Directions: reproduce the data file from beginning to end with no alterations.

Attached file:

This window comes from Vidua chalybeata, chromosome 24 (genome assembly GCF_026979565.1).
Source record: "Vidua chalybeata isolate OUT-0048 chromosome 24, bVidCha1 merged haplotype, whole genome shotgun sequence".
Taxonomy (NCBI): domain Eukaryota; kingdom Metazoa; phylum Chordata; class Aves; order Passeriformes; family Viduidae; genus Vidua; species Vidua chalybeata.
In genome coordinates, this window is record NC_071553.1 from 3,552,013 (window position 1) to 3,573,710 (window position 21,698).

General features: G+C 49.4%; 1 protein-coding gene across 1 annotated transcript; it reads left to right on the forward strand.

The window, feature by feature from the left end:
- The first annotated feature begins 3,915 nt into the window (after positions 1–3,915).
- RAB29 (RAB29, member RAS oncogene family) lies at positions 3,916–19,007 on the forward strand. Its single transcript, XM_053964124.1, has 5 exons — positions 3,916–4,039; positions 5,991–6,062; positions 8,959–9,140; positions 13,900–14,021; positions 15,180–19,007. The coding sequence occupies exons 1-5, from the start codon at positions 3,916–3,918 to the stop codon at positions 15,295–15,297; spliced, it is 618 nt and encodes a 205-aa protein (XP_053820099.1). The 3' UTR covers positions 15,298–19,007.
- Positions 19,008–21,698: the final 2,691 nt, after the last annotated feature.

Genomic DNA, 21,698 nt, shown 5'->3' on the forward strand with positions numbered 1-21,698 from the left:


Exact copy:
This window comes from Vidua chalybeata, chromosome 24 (genome assembly GCF_026979565.1).
Source record: "Vidua chalybeata isolate OUT-0048 chromosome 24, bVidCha1 merged haplotype, whole genome shotgun sequence".
Taxonomy (NCBI): domain Eukaryota; kingdom Metazoa; phylum Chordata; class Aves; order Passeriformes; family Viduidae; genus Vidua; species Vidua chalybeata.
In genome coordinates, this window is record NC_071553.1 from 3,552,013 (window position 1) to 3,573,710 (window position 21,698).

General features: G+C 49.4%; 1 protein-coding gene across 1 annotated transcript; it reads left to right on the forward strand.

The window, feature by feature from the left end:
- The first annotated feature begins 3,915 nt into the window (after positions 1–3,915).
- RAB29 (RAB29, member RAS oncogene family) lies at positions 3,916–19,007 on the forward strand. Its single transcript, XM_053964124.1, has 5 exons — positions 3,916–4,039; positions 5,991–6,062; positions 8,959–9,140; positions 13,900–14,021; positions 15,180–19,007. The coding sequence occupies exons 1-5, from the start codon at positions 3,916–3,918 to the stop codon at positions 15,295–15,297; spliced, it is 618 nt and encodes a 205-aa protein (XP_053820099.1). The 3' UTR covers positions 15,298–19,007.
- Positions 19,008–21,698: the final 2,691 nt, after the last annotated feature.

Genomic DNA, 21,698 nt, shown 5'->3' on the forward strand with positions numbered 1-21,698 from the left: